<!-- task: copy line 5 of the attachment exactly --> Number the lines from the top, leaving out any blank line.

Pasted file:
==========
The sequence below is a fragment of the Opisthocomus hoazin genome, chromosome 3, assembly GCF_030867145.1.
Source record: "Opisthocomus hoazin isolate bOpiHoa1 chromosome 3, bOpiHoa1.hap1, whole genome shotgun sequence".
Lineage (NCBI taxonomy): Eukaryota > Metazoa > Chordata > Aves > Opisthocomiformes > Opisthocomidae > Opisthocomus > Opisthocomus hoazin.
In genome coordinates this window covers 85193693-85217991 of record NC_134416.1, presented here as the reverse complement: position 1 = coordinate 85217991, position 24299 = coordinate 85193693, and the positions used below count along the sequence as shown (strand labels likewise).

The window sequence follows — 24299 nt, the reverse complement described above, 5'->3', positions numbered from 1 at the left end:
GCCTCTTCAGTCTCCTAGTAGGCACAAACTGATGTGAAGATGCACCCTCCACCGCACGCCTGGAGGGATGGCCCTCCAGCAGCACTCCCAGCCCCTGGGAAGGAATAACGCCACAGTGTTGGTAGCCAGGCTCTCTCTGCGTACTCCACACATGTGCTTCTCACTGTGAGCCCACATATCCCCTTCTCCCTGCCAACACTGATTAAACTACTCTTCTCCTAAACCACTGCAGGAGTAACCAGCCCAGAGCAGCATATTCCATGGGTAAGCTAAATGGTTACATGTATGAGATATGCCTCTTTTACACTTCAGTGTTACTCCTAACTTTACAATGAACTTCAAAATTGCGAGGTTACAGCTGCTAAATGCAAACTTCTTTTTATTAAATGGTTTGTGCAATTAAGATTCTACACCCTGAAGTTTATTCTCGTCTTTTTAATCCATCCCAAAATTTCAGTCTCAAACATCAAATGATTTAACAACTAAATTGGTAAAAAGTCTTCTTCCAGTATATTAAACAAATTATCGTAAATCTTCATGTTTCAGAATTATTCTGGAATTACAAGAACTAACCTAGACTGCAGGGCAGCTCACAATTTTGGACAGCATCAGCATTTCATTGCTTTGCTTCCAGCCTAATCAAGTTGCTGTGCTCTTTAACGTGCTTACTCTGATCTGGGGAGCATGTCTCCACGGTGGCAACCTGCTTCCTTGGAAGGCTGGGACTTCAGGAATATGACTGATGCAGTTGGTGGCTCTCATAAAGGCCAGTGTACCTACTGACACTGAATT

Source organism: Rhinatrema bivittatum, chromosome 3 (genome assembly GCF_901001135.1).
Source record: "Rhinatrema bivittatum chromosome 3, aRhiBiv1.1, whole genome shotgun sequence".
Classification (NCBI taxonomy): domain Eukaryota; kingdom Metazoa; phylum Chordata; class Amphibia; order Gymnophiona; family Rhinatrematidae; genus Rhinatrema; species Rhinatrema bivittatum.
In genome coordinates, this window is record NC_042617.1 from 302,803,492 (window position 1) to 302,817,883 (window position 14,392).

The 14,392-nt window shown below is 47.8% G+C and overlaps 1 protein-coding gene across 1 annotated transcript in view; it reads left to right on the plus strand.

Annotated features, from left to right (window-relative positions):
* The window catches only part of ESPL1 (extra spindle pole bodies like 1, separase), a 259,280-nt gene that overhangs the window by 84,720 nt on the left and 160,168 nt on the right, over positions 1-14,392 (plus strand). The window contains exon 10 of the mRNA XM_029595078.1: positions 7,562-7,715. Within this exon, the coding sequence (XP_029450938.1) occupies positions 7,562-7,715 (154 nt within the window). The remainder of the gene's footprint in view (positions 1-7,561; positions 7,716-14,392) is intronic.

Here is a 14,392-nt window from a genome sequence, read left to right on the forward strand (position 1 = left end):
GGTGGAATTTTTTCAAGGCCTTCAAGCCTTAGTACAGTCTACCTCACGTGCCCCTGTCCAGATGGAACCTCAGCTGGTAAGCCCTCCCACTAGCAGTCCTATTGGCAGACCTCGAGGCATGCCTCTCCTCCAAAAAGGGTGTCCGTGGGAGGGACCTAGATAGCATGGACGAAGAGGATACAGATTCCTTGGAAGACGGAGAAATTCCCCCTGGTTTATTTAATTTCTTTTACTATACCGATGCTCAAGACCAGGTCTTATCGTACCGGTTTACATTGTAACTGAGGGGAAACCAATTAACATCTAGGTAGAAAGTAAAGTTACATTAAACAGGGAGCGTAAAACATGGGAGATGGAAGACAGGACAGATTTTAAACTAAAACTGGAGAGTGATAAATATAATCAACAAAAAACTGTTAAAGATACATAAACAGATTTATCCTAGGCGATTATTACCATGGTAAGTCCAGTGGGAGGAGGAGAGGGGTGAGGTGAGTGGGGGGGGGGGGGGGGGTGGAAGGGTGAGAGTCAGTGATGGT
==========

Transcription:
The window sequence follows — 24299 nt, the reverse complement described above, 5'->3', positions numbered from 1 at the left end: